One of the most common pronunciation problems for East Asian English learners is the “L” and “R” sound.
The “L” isn’t so tough, it is made by holding the tongue on the ridge behind the front teeth:
Then releasing with a vowel sound:
“La, Ley, Lee, Lo, Lu”
The “R” sound is made by pulling the tongue far back in the throat, like you’re trying to (gulp) swallow your tongue. The tongue doesn’t touch anything in the mouth:
And from this you can make vowels:
“Ra, Rey, Ree, Ro, Ru”.
Since the L sound needs your tongue at the front of your mouth, and the R sound needs your tongue at the back of your mouth it takes a lot of practice to move the tongue quickly.
A good way to practice moving the tongue is with minimal pairs. Two words that almost sound the same with one sound that is different:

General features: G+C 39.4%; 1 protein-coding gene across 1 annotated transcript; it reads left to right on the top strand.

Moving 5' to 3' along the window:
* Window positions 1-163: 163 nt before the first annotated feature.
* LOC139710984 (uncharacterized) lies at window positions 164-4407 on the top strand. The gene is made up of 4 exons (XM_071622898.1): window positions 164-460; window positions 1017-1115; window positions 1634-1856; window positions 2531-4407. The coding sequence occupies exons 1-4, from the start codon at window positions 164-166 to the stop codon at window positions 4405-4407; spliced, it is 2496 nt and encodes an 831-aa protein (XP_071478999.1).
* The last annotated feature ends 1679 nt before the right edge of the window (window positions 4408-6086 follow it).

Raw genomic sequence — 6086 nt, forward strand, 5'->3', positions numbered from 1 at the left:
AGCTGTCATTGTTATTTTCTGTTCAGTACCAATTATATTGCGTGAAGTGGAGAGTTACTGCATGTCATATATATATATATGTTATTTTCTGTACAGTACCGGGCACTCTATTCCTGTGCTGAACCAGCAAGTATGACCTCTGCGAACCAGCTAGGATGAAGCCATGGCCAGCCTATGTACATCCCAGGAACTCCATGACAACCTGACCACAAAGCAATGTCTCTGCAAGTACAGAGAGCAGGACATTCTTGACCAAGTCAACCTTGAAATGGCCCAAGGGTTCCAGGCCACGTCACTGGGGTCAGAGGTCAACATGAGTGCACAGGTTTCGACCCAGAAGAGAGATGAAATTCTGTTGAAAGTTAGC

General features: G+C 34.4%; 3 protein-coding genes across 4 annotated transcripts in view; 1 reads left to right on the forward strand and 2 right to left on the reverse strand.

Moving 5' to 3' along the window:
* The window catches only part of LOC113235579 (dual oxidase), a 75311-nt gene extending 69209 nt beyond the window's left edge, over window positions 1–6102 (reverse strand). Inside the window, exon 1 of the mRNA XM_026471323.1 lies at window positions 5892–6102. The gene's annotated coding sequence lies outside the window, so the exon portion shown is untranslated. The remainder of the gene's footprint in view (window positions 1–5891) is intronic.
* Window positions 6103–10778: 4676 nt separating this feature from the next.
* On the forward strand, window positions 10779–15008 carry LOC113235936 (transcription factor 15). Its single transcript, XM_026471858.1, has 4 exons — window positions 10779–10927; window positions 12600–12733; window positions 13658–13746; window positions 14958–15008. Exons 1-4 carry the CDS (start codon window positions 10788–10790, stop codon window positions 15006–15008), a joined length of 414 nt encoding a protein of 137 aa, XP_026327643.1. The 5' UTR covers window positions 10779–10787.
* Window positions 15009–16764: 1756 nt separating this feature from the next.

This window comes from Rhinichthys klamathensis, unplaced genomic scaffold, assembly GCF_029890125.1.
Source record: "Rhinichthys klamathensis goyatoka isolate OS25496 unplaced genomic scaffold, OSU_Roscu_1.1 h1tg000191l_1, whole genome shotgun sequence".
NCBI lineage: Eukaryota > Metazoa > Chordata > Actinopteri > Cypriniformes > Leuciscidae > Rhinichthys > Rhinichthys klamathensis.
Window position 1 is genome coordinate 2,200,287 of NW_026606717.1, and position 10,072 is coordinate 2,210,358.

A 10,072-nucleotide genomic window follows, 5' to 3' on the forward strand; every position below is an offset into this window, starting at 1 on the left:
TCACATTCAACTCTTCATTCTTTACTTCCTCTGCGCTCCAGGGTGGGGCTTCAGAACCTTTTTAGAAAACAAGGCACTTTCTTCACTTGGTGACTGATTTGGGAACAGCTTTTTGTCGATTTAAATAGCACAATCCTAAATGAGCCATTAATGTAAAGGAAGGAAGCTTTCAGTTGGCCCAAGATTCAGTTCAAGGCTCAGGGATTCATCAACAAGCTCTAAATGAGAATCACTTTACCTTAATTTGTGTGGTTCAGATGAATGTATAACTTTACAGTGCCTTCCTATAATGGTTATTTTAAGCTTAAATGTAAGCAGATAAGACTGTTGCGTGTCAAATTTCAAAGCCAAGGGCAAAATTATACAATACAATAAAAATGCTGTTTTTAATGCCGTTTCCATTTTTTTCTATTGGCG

“Rock / Lock, Lan/ Ran, Lay / Ray, Room / Loom”
“Lash/ Rash, Long / Wrong, Glass / Grass, Lead / Read”
The next step is trying words that have L and R sounds very close to each other:
“Real. R L. Real. Real. Real.”
“Leery. L R. Leery. Leery. Leery.”
And now let’s try one of the most difficult words: Girl. Girl, has two sounds at the end R and L. But many people make the mistake of trying to make one sound that is a mix of the two: “Girㄹ”
So properly it’s:
“Girl. R L. Girl. Girl. Girl”